Echinacea and the common cold.
Eight of the nine studies involving treatment of cold symptoms with Echinacea showed positive results. Symptoms were either milder or duration of the cold was shorter. Three of the four prevention trials reported marginal benefits. In other words, taking Echinacea to prevent a cold won't reduce your chances of actually catching a cold. But, the research team concluded that Echinacea might be beneficial for the early treatment of upper respiratory infections. They did not find good evidence for prolonged use of Echinacea. The doctors also warned, as is always the case with pharmaceutically active products sold as food supplements, that contents and potency can't be counted on completely.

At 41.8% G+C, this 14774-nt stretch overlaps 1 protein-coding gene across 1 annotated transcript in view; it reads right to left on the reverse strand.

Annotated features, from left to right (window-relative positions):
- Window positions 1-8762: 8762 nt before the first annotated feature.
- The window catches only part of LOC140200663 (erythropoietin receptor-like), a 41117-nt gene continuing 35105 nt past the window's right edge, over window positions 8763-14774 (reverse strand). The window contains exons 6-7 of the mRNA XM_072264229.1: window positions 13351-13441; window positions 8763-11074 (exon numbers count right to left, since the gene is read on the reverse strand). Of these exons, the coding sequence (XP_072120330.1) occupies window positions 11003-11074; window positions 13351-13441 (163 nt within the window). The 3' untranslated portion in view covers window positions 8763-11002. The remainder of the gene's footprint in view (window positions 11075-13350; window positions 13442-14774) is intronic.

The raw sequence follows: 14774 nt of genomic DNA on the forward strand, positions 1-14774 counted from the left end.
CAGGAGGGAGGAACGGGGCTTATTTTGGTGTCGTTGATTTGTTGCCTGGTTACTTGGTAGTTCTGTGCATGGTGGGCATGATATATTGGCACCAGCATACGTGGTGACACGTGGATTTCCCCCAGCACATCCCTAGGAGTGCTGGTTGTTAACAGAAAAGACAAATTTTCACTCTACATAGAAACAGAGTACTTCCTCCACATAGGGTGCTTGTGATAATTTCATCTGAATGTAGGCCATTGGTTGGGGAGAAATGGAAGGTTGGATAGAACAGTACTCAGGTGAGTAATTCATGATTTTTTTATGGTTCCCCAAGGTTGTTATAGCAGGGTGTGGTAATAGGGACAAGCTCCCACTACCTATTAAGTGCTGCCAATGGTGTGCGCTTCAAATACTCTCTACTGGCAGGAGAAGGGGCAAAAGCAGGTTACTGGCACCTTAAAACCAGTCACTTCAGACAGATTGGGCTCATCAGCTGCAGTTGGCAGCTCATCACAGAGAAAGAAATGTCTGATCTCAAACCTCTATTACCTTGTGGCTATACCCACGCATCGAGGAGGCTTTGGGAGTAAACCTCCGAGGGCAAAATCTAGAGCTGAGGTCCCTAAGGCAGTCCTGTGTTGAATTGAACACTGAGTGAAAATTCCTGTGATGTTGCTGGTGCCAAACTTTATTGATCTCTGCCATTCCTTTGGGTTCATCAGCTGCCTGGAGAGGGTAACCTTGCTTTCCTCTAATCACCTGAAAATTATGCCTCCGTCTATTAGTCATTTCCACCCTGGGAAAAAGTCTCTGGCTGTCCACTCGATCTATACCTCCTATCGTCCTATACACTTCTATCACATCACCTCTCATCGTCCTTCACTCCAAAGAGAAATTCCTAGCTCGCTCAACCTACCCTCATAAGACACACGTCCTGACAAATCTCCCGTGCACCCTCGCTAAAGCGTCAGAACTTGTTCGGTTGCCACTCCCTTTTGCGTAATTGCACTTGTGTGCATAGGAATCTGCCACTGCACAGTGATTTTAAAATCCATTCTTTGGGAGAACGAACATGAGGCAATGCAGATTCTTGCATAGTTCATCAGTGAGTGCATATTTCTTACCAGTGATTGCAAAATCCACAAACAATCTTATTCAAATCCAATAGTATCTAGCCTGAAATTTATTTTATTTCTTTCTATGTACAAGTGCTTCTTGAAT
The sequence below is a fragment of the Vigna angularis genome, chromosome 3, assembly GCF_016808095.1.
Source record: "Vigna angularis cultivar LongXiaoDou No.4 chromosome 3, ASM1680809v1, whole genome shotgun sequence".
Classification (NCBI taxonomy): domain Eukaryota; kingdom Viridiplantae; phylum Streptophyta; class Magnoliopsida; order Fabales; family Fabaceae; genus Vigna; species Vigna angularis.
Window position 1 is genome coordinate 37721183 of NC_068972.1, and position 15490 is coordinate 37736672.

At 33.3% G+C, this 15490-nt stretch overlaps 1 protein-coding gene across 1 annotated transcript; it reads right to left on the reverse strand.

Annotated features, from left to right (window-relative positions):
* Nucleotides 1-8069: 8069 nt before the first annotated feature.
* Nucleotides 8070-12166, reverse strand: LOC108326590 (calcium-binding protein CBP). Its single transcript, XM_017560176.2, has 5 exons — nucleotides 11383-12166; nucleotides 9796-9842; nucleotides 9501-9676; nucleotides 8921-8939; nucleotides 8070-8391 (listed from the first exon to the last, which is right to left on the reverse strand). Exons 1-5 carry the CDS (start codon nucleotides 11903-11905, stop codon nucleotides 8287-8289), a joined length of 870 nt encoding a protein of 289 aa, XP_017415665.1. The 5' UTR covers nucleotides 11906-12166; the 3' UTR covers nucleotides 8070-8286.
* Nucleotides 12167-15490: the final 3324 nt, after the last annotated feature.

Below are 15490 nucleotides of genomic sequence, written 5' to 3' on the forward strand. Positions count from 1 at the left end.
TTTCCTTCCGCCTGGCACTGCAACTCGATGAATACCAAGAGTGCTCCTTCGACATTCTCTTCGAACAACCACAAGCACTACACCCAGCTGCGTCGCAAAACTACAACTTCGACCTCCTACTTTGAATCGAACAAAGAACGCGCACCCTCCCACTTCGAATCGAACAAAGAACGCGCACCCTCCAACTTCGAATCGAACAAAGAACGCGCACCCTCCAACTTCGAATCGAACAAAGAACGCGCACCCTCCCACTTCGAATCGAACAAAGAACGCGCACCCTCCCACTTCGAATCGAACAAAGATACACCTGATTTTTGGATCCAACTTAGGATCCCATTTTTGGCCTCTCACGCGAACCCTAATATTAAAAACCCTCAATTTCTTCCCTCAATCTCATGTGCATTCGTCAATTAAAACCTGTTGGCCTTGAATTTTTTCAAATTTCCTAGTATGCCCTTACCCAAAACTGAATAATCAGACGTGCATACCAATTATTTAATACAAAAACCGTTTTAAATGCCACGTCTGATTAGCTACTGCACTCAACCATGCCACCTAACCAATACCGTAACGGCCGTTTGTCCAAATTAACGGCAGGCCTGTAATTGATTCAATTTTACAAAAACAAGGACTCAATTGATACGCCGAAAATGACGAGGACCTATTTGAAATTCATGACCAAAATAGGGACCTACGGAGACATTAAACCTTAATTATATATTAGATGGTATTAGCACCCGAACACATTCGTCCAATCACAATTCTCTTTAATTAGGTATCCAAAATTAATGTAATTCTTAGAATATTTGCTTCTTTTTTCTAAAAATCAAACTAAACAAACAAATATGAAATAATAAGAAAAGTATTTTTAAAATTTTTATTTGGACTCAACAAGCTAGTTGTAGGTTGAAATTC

So what does this mean for you? If you'd like to see if Echinacea can get you running again the next time you get a cold, purchase the "best" Echinacea you can find. Large companies with a well-known name can usually be counted on to do a more consistent job of monitoring their formulations. Take it according to package instructions at the first sign of symptoms, and stop when the cold is better. Although Echinacea is no cure for the common cold, It is, at least, some progress.
(Journal of Family Practice, 1999, Vol. 48, No. 8, pp. 628-635)
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|Publication:||Running & FitNews|
|Article Type:||Brief Article|
|Date:||Jan 1, 2000|
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